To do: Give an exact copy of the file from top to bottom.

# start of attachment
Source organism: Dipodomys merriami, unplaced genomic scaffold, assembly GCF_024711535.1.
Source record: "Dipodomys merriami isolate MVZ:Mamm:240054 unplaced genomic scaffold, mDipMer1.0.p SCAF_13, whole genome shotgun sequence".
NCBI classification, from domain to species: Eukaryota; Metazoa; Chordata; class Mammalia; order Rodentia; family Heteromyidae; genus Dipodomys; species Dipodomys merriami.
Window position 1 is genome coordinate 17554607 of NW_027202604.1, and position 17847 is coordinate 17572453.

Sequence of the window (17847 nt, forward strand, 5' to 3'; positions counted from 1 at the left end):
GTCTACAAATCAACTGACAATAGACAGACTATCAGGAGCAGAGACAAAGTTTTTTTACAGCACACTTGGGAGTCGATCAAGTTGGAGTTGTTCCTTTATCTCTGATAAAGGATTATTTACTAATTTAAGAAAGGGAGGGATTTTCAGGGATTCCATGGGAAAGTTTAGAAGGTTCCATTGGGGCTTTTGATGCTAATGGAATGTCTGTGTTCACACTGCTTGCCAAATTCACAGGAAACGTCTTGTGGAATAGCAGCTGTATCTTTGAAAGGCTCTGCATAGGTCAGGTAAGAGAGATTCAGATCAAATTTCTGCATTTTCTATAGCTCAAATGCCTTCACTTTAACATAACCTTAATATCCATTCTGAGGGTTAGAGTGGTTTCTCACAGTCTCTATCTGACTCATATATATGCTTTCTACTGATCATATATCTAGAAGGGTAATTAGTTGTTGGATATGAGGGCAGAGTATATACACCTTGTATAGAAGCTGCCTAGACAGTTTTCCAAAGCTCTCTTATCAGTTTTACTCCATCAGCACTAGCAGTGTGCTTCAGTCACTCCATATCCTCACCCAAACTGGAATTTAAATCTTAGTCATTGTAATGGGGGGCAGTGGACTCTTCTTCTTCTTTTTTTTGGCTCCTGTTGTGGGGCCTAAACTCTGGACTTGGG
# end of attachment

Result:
Source organism: Dipodomys merriami, unplaced genomic scaffold, assembly GCF_024711535.1.
Source record: "Dipodomys merriami isolate MVZ:Mamm:240054 unplaced genomic scaffold, mDipMer1.0.p SCAF_13, whole genome shotgun sequence".
NCBI classification, from domain to species: Eukaryota; Metazoa; Chordata; class Mammalia; order Rodentia; family Heteromyidae; genus Dipodomys; species Dipodomys merriami.
Window position 1 is genome coordinate 17554607 of NW_027202604.1, and position 17847 is coordinate 17572453.

Sequence of the window (17847 nt, forward strand, 5' to 3'; positions counted from 1 at the left end):
GTCTACAAATCAACTGACAATAGACAGACTATCAGGAGCAGAGACAAAGTTTTTTTACAGCACACTTGGGAGTCGATCAAGTTGGAGTTGTTCCTTTATCTCTGATAAAGGATTATTTACTAATTTAAGAAAGGGAGGGATTTTCAGGGATTCCATGGGAAAGTTTAGAAGGTTCCATTGGGGCTTTTGATGCTAATGGAATGTCTGTGTTCACACTGCTTGCCAAATTCACAGGAAACGTCTTGTGGAATAGCAGCTGTATCTTTGAAAGGCTCTGCATAGGTCAGGTAAGAGAGATTCAGATCAAATTTCTGCATTTTCTATAGCTCAAATGCCTTCACTTTAACATAACCTTAATATCCATTCTGAGGGTTAGAGTGGTTTCTCACAGTCTCTATCTGACTCATATATATGCTTTCTACTGATCATATATCTAGAAGGGTAATTAGTTGTTGGATATGAGGGCAGAGTATATACACCTTGTATAGAAGCTGCCTAGACAGTTTTCCAAAGCTCTCTTATCAGTTTTACTCCATCAGCACTAGCAGTGTGCTTCAGTCACTCCATATCCTCACCCAAACTGGAATTTAAATCTTAGTCATTGTAATGGGGGGCAGTGGACTCTTCTTCTTCTTTTTTTTGGCTCCTGTTGTGGGGCCTAAACTCTGGACTTGGG